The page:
Nocturnal enuresis is more common in males than in females which were noticed in many studies [9,10]. Monosymptomatic nocturnal enuresis is considered as a hereditary disorder. We reported that family history is positive in 65 % of patients. Norgaard et al. [11] found that when both parents were enuretic, their offspring had a 77 % risk of having nocturnal enuresis. The risk declined to 43 % when one parent was enuretic as a child and to 15 percent when neither parent was enuretic [11].
The frequency of enuretic episodes per week was variable among different studies. Clinical severity can be defined as: infrequent (one to two wetting episodes per week); moderately severe (three to five wetting episodes per week); and severe (six to seven wetting episodes per week) [12]
Regarding sleep disorders, in our study, the rate of occurrence of excessive somnolence was significantly higher in patient group than in control group. Numerous questionnaire studies have yielded that enuretic children are perceived to be exceedingly difficult to arouse [9,13,14]
There was no significant difference in the prevalence of parasomnias (arousal disorders and sleep wake transition disorders) between enuretic children and their nocturnally continent peers. Neveus et al. and Smedje et al. [9,15] reported the same results, but Mehlenbeck et al. [16] reported increased incidene of classic parasomnias such as somnabulism and confused arousals in enuretic group. This may be explained by the small number of patient group and varying inclusion criteria or presence of day time symptoms.
Polysomnographic data, in the present study showed no significant differences between the patient and control groups in; sleep latency, REM latency, TRT, TST, Sleep efficiency and WASO. This is in agreement with other investigators [8,9]. There was no significant difference between the patient and control groups in the duration of stage 1 and stage 2. On the other hand there was a significant increase in stage 3 and 4 (delta sleep) duration in patients than in the controls. Finley in his study, concluded that the polysomnographic differences were limited to a slight increase in delta sleep among bedwetters [17]. Also Inoue et al. [18] reported slight non significant increase in stage 4 among enuretic children. On the other hand Gillin et al. [19] gave more or less opposite results; enuretic subjects were found to exhibit less delta sleep than did dry children. This can be explained by that all subjects in Gillin et al. [19] study were boys and half of the enuretic children were described as mentally disturbed. Another study found no significant difference between dry and enuretic children as regard sleep staging. Neveus et al. [8]. also found no significant difference between dry and enuretic children except for the percentage of REM sleep which was somewhat low in enuretic children compared to normal controls [8,9]. The controversy can probably be solved by examining sub groups among the patients. There is an increasing awareness today that enuresis is a heterogenous entity, with the bladder function, urine production, and arousal mechanisms playing different pathogenic roles in different clinical subgroups of children [5].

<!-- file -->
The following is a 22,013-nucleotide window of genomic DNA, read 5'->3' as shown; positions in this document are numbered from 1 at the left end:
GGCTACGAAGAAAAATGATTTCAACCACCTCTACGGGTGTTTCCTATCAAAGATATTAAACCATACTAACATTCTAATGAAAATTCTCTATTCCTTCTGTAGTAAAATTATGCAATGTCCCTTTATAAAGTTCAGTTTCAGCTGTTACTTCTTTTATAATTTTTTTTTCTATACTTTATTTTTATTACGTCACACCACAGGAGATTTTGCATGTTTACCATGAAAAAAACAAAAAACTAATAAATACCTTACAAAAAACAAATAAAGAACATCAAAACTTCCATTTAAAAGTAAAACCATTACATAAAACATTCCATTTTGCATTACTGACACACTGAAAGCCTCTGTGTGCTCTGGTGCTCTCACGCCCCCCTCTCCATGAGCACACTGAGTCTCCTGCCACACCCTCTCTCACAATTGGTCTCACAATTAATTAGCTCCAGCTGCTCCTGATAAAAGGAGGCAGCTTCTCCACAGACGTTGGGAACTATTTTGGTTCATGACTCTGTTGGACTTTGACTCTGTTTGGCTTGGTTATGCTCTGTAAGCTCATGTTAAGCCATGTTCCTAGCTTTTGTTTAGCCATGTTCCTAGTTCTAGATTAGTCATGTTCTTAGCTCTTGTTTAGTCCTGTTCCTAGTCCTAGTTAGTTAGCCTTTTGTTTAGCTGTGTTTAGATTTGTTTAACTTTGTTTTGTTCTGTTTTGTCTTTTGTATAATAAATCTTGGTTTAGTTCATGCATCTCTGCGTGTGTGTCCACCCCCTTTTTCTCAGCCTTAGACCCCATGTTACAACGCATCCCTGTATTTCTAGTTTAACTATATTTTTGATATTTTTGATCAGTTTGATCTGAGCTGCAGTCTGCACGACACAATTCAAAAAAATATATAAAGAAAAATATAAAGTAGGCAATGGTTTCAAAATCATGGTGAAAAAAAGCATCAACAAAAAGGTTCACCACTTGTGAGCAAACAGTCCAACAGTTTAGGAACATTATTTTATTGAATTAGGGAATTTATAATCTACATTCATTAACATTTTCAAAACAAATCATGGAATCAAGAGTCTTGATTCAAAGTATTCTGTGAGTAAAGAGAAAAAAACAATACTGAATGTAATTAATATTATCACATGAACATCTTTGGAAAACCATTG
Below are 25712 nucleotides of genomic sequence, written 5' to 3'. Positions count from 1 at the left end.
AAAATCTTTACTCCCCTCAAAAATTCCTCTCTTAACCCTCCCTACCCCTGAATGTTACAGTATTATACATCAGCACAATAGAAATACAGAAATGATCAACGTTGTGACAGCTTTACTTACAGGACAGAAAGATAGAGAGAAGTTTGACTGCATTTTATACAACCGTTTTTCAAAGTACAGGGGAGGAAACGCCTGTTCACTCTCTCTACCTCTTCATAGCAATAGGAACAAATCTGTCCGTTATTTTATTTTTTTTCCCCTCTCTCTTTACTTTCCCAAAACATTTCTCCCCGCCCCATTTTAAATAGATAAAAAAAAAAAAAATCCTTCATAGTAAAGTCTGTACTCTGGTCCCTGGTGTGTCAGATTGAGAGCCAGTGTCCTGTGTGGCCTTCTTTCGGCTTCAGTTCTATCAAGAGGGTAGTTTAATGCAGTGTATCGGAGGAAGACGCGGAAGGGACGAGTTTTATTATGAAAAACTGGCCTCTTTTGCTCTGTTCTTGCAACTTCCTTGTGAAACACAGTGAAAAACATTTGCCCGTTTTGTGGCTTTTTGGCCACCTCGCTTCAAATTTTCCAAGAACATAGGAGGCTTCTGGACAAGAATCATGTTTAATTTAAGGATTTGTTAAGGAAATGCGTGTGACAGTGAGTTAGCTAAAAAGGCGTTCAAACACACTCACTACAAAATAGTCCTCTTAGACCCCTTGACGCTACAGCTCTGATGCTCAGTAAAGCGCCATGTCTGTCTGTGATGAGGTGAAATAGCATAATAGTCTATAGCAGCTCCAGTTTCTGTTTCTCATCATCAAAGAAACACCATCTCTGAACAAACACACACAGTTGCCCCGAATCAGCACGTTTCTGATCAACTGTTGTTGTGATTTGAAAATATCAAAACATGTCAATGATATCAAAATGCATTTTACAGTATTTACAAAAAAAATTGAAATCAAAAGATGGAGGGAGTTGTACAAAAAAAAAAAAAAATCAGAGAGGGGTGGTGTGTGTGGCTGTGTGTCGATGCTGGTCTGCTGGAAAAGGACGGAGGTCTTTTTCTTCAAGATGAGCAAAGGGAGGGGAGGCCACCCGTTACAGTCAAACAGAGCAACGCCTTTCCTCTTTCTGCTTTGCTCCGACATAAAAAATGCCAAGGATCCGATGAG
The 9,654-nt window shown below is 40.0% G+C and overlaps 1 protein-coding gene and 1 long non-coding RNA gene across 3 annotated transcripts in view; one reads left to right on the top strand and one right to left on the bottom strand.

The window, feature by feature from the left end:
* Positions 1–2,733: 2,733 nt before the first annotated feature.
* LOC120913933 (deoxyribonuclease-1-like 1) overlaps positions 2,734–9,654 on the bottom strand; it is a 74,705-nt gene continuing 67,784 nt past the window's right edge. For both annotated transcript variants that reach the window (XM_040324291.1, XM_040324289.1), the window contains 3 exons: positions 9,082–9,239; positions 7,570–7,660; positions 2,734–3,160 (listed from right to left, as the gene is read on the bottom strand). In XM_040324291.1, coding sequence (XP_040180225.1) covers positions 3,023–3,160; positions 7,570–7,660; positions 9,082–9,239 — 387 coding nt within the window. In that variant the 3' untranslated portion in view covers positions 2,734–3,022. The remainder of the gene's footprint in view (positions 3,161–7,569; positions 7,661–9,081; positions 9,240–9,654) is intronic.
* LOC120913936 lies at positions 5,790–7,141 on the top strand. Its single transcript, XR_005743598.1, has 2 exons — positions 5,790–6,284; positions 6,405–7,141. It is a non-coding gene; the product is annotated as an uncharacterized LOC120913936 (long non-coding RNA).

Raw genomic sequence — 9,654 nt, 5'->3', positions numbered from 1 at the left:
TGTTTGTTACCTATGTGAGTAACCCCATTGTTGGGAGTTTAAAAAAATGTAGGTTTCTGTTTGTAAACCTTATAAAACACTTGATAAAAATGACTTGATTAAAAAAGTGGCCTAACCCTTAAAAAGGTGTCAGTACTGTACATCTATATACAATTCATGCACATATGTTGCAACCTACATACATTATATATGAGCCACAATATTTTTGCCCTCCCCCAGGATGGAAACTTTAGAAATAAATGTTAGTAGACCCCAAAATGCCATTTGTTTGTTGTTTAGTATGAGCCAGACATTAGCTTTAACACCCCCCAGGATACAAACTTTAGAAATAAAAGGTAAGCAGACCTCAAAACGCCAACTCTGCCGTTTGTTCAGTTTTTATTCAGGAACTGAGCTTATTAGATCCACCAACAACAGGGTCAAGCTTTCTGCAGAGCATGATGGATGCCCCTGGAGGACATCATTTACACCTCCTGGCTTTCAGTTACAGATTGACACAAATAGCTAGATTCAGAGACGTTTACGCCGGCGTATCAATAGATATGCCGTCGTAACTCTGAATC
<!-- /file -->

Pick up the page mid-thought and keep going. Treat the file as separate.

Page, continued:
Also in this study there was a highly significant decrease of arousal index in enuretic children in comparison to control group. This suggests a fact, that enuretic children are deep sleepers but the standard polysomnogram is of little use in telling whether a person is usually easy or difficult to arouse from sleep as two subjects may provide similar polysomnographic recordings and still have immensely different arousal thresholds [20].
The timing of the enuretic event and its possible link with sleep stages is a controversial field of study. In this study, the enuretic event occurred during any part of the night, with a mean time interval of about 134 ± 49 min. between sleep onset and the first involuntary voiding. This is in accordance with many studies [8,9,21] but contrary to others [22,23] who reported that the bladder is usually voided during the early hours of sleep. We found no link between the enuretic event and sleep stages and this is in agreement with other studies [18,8,22] and Conversely to others [9,21] who reported that enuretic events to be an almost exclusive non REM sleep phenomenon. This controversy probably stems from not recognizing the heterogeneity of the disorder. When the children are differentiated according to pathogenetic subtype, the results suggest that polyuric children usually void during the first third of the night, regardless of sleep stage, whereas children with detrusor-dependent enuresis may void during any part of the night and preferentially during non-REM sleep [24].

Conclusion

It seems that some children with primary nocturnal enuresis are deep sleepers compared with non enuretic children. A high arousal threshold may be one of the pathogenetic factors underlying primary nocturnal enuresis.

Acknowledgment

We acknowledge and appreciate the thoughtful comments and suggestions of, Tarek Awany, Amro Salem, Kamel Hewedy and Mahmoud Abdel Moaty, Professors of neurology, Faculty of Medicine, Al Azhar University, Egypt.